Sunday, September 26, 2010

I'll be back soon.....

Frost on the roof tops this morning.  Amazingly, this date is the average for the first frost of the season where I live.  

Just want to say that I'm taking a short break and will be back in a week.  See ya then!

Saturday, September 25, 2010

Country Culture

Last night, before going to sleep, I started a new book, "Kill the Messenger" by Tami Hoag, a great author.  Right from the get-go, the book grabbed my brain and won't let go. The book starts out with this young guy driving a bicycle around NYC delivering a mysterious package.  These messengers are incredible bike riders, veering in and out and around traffic like little beetles.  Cannot visualize myself living with massive crowds.  Maybe I'm a hayseed, but my soil needs to be spacious, soothing and silent. 

Whenever we drive through a big city, the sirens drive me nuts.  Ambulances, cop cars, and fire trucks are flying in all directions.  Some ambulances have a siren that sounds like the British bobbies use, and man alive it gives me the willies.  In our little village, when the ambulance comes to town, it's either compassion or curiosity that brings people out of their homes to see which house it's headed toward.  Bottom line is that we do care about one another. 

I've heard a million times that the big city is "where it's at." but I've never quite figured out what the "it" is.  Oh, I imagine a city dweller would say there's more culture in the city, and I don't argue that.  We love visiting the museums and theaters like the next person, but there are other elements to culture, like country calmness that fosters the growth and expansion of the soul.  I fear that living in the congested, hurried, and blaring wilderness of the city would shrivel my soul into a raisin. 

My roots are close to nature.  Growing up on a farm in the Midwest gave me a start that wasn't maybe cultural, yet it was as close to the real mccoy as I'd want any kid to have.  Looking backwards, a person always sees the highlights, not the lowlights.  For me, I remember ever so clearly the baby animals that were born, the learning about birth, deaths of our pets, orchestrating their burials, selling our loved animals, and other passages and barriers that we ultimately face as adults.  Our parents sheltered us from nothing.  We were little rocks, put into a tumbler from little on, and then at age 18 we were supposed to be polished and ready to fend for ourselves.  Oh, I don't mean polished in the sense of us being filled with poise and a perfect shine.  Rather, we had pocketsful of useful life-smart weaponry with which to fight the battles we'd eventually encounter.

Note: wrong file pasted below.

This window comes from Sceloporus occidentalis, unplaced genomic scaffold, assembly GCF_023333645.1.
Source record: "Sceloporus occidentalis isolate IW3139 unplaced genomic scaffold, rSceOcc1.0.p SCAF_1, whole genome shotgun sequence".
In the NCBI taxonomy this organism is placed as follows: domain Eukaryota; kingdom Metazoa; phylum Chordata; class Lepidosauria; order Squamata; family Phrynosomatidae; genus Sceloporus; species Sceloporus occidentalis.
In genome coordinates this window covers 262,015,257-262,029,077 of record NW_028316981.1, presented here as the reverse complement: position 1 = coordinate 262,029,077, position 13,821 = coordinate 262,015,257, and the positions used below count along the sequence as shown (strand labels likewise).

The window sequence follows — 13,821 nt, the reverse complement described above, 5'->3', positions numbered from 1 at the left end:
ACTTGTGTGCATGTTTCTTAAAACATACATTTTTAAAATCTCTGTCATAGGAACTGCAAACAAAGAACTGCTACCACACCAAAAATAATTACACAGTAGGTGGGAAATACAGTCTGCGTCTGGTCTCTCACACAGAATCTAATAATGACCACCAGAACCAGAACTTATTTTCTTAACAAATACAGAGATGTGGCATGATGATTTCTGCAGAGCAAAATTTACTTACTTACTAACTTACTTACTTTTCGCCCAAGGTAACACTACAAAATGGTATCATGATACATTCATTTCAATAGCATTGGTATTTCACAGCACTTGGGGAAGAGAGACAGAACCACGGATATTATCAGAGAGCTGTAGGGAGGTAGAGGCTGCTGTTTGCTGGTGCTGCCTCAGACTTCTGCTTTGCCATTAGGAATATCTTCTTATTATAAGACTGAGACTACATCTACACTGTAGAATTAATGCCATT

Today we are headed to my husband's family.  Our nephew is marrying a sweet little gal, and we joyfully welcome her into the clan.  Bridal parties are so fun, and this one will be a Pampered Chef Party.  We hostesses are serving an Italian lunch, and the PC lady is making pesto pizzas, as I understand.  Maybe I'll learn how to prepare something new.  That's always exciting.  I have a couple gadgets that I bought at Pampered Chef parties, but my favorite is the apple slicer.  Just love gadgets that simplify.  There's that word again.....simplify.

Today's Trivia:  Lemon wood is used to make fishing rods and archery bows.

Friday, September 24, 2010

Green Wins

I'm more convinced than ever that I need mental help.  Here it is early in the morning and already I've done an official M&M count.  Pretend there's a drum roll in the background.............3 red, 7 yellow,
 7 brown, 8 orange, 13 blue, and 17 green.  Why didn't I apply for a grant before conducting this revealing experiment?  Rats, it's too late now.